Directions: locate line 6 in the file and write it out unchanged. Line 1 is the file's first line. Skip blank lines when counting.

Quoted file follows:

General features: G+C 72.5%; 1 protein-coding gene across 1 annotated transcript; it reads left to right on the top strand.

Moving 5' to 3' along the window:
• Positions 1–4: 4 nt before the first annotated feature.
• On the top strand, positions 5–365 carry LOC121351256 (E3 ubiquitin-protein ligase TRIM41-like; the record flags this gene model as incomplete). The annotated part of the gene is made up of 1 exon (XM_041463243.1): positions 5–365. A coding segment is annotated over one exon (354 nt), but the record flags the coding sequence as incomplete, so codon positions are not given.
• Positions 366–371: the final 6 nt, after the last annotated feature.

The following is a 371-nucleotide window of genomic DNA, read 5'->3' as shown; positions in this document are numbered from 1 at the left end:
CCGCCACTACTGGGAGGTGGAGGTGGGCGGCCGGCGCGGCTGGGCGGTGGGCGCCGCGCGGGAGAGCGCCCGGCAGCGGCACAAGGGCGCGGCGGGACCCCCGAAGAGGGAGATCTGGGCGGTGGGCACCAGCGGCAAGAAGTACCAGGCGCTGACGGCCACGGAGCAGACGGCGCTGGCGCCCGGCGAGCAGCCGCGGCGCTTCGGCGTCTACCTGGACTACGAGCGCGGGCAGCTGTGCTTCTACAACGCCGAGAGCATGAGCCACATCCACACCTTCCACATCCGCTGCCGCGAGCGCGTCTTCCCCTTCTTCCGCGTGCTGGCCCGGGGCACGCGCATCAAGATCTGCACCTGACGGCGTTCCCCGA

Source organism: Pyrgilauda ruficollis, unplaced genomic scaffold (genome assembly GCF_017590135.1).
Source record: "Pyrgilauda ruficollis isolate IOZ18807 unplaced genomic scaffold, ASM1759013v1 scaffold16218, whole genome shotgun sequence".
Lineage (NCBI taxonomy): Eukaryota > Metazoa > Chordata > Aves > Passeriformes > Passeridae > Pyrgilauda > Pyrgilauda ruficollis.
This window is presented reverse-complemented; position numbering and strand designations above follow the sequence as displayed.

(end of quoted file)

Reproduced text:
The following is a 371-nucleotide window of genomic DNA, read 5'->3' as shown; positions in this document are numbered from 1 at the left end: